I cannot help but wonder if the reason it isn’t included in the Bill is that many social welfare recipients, if not all, subject to its assessment would fail to reach the threshold and the truth is that this Bill, while necessary and welcome in many ways, has a special interest in ensuring that outstanding water bills can be collected from the “refuse to pay category” in receipt of social welfare.

Social Welfare:

Is the point of social welfare not to provide the minimum of what people who are not in employment need to survive? How then can any deduction (even where as low as the €1 and €5 per week as mooted in the briefing) not cause additional hardship to those already experiencing poverty?

Apparent contradiction in that there is no provision for the deduction of fines from social welfare payments under the Fines (Payment and Recovery) Act 2014 and plans to introduce such arrangements.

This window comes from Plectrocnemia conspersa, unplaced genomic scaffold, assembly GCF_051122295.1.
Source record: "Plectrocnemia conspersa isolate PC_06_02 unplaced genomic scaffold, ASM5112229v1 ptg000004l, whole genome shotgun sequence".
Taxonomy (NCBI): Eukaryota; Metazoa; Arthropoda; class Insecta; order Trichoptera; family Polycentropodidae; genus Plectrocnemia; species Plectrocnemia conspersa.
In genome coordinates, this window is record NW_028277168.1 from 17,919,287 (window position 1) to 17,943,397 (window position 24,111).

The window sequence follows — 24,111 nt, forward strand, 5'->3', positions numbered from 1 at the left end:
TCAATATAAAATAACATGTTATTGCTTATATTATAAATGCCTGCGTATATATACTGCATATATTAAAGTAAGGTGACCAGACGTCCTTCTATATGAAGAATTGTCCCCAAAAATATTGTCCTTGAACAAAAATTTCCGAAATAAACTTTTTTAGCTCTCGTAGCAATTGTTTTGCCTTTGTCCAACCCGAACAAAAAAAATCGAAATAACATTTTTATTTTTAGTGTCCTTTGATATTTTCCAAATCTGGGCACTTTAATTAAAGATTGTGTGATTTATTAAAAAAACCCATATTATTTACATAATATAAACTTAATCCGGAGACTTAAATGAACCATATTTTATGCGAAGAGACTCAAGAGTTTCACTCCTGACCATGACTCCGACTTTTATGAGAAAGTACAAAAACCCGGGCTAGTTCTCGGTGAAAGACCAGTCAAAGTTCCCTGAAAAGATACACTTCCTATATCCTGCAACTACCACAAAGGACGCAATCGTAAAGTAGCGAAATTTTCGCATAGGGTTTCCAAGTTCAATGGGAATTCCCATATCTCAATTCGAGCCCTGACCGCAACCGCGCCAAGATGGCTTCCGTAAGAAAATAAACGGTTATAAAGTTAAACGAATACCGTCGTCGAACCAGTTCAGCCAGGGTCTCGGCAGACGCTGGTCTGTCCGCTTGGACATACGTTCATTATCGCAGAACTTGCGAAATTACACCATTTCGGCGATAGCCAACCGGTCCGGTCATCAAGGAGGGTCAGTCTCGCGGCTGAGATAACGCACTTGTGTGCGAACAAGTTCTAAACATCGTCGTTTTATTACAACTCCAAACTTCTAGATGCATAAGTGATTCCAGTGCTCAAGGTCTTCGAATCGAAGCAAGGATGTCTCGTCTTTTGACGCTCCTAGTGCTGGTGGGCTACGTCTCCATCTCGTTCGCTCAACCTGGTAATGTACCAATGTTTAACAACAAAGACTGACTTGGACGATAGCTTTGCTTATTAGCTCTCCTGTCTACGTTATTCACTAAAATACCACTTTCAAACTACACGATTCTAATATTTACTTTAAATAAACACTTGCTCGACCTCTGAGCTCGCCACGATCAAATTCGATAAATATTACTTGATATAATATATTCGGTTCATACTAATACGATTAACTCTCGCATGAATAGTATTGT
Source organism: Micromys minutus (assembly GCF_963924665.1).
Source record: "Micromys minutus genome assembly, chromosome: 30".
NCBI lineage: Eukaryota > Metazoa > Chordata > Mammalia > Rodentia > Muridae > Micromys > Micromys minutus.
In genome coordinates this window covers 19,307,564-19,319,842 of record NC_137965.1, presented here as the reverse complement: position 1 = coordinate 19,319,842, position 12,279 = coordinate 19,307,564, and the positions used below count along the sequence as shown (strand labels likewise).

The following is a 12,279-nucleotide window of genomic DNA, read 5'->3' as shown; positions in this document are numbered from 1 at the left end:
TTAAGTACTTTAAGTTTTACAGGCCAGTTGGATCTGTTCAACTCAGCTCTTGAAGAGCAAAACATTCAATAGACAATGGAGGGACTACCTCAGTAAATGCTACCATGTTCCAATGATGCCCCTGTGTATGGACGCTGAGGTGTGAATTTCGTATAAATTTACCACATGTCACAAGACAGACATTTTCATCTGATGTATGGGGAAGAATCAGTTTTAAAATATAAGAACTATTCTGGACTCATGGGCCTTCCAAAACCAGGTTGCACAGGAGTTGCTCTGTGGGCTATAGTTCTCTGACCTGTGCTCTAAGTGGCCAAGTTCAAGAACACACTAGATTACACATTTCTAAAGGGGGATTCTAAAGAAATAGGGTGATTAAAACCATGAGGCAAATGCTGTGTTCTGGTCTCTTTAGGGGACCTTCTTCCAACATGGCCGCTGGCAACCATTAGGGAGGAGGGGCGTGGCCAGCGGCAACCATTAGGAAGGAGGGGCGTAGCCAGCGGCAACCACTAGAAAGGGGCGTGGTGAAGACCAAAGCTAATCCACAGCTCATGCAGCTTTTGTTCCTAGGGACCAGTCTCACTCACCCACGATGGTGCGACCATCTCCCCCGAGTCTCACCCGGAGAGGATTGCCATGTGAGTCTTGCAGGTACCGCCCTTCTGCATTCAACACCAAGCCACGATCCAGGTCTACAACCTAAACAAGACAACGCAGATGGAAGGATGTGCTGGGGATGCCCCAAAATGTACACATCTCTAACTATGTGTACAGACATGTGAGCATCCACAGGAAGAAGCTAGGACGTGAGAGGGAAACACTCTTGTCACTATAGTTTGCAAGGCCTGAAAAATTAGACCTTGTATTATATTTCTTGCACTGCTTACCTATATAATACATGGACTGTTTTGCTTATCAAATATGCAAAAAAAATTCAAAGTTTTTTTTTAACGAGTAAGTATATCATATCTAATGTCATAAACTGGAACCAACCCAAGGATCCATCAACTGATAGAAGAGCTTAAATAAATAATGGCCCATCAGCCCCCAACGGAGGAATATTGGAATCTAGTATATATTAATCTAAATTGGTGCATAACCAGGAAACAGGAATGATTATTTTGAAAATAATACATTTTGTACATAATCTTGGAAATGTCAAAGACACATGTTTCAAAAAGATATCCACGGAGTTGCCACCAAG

Proceedings in Open Court:

I am really concerned that the civil debt proceedings will be taking place in open court.

At least with family law maintenance hearings only the parties to the case will hear all of the details of income and expenses.

The civil debt situation is in open court (District Court-often really full) where the debtor must file details of their finances or face prosecution and where the creditor can question the debtor in open court.

If the reasonable living expenses guidelines I have suggested were used, then a debtor’s affairs would only be opened out for the general public in cases where the expenses were above what was considered reasonable.  And the expenses would be the same throughout all the courts of the land.

Employment Protection Issues:

There is no protection in the Bill for the debtor against adverse or unfair treatment by his or her employer owing to there being an Attachment of Earnings Order against them.